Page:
At-Home Masking in 1.2.3. The Best Way to Brighten Up, and Clean Up Skin in Between Studio Facials


  1. Yes, mask at home in between appointments. To get started, clean up your skin, get all your makeup off, and get your masks out.

  2. Read the ingredients, not the claims, to make sure it fits your lifestyle and ecological expectations. Listen to your skin, not their marketing budget. Honey, Aloe Vera, Vitamin C, Hyaluronic Acid, probiotics, and kaolin are all great ingredients to look for. Also, we prefer ones that are non-comedogenic, non-irritating, non-sensitizing, dermatologist tested, and cruelty-free.

  3. Use two different masks to address your needs. A lot of people like deep cleaning or pore reducing in the t-zone and moisturizing or redness reduction on the cheeks and neck. The one thing to remember about clay masks? Once it’s dry, buh bye. Rinse it off and re-hydrate your skin. Leaving it on past the drypoint leads to leaching good moisture out of your skin; its work is done. Bonus: add a 3rd mask, the GM Collin Instant Radiance Eye Patches (available here at our Studio!), especially if you’re masking and prepping for an event where you will be photographed. Mwah! So amazing.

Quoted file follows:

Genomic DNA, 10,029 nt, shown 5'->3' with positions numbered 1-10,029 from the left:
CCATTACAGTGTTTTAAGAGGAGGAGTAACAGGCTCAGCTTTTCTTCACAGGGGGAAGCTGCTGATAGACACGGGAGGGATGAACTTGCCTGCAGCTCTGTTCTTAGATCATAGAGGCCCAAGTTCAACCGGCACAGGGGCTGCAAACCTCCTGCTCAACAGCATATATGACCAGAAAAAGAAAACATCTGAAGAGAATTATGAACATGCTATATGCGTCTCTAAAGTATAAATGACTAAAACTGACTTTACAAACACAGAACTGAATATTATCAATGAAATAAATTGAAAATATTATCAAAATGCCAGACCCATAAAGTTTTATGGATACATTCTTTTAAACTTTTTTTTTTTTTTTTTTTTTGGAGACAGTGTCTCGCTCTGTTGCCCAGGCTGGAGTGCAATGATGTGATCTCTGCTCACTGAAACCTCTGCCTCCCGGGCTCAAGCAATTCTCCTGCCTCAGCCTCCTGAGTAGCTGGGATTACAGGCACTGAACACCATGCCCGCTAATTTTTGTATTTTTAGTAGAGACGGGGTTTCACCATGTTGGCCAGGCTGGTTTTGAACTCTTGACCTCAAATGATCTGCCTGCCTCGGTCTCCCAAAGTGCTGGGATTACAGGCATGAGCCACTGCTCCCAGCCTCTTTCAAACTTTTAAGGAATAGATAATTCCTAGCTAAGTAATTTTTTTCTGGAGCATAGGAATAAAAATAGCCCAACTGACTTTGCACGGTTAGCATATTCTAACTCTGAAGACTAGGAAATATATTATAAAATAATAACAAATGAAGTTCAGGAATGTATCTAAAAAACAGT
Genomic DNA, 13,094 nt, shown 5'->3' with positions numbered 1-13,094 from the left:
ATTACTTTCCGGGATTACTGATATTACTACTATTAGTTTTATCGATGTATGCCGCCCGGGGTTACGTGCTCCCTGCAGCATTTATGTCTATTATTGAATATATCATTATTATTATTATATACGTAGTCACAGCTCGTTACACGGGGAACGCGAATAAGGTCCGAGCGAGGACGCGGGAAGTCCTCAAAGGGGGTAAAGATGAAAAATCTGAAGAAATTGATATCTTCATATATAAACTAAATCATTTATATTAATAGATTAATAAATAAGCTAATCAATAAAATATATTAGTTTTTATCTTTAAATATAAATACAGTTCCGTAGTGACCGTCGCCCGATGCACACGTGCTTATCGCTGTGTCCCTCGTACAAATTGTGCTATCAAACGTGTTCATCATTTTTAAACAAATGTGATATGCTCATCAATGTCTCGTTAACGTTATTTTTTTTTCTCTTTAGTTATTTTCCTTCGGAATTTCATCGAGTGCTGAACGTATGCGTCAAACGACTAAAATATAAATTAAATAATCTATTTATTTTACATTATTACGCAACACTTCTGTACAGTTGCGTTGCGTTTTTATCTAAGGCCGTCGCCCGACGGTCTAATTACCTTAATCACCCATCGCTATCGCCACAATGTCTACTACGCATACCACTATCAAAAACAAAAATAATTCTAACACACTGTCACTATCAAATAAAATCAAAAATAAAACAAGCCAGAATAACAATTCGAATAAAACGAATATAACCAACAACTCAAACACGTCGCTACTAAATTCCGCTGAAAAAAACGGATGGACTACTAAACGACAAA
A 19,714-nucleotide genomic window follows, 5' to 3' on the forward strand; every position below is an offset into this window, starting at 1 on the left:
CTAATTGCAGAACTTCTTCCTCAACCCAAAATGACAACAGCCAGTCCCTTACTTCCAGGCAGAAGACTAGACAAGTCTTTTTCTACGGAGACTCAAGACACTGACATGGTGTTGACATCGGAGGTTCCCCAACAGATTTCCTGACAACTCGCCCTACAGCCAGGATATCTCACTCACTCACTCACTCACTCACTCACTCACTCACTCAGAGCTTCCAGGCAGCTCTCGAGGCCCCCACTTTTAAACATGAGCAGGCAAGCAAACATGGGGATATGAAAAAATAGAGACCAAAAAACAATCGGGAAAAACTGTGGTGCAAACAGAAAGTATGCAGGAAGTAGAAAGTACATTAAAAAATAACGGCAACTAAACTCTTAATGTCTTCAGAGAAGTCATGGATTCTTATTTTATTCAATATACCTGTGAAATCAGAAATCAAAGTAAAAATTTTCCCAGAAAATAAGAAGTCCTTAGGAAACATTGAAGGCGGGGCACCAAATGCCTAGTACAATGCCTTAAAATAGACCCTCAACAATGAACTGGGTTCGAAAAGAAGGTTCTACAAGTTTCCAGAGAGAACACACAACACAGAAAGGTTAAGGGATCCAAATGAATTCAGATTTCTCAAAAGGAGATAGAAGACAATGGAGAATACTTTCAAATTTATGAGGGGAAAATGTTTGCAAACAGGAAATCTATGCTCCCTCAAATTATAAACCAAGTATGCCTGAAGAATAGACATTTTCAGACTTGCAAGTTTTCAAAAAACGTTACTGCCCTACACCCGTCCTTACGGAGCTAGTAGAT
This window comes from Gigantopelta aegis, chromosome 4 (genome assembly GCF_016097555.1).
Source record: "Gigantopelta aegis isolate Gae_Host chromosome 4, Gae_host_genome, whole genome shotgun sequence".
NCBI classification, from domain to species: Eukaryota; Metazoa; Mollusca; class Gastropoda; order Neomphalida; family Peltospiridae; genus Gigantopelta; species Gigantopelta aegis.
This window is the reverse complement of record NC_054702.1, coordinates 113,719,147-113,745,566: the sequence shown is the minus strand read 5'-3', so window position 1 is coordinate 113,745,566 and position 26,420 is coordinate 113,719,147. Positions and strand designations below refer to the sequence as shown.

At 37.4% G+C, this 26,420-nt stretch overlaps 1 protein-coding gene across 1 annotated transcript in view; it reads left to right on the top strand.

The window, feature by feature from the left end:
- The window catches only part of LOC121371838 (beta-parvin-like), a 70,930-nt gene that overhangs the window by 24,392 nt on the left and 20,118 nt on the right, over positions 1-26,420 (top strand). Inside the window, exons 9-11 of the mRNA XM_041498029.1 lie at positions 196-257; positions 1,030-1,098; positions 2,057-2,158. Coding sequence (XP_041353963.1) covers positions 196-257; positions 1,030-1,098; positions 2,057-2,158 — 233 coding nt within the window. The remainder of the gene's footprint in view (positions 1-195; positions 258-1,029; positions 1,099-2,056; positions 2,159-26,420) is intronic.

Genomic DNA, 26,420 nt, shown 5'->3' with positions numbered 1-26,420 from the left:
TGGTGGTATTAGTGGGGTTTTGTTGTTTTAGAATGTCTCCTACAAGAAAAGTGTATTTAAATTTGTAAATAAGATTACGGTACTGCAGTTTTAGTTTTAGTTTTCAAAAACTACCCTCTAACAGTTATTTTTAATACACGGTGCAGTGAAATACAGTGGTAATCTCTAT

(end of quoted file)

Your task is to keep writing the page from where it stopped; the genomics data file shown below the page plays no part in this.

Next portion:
Our favorite at-home masks: Odacité Synergie Immediate Perfecting Mask; Farmacy Bright On Vitamin C; Herbivore Blue Tansy.

 


Ingredients to avoid in your masks:

Mineral oil, synthetic fragrances, sulfate detergents, parabens, urea, DEA, TEA or phthalates, Sulfates SLS and SLES, formaldehyde, formaldehyde-releasing agents, phthalates, coal tar, hydroquinone, Triclosan, Triclocarban.


Want to shortcut all of this? Grab a sheet mask (love Tatcha), apply, and spin up Netflix.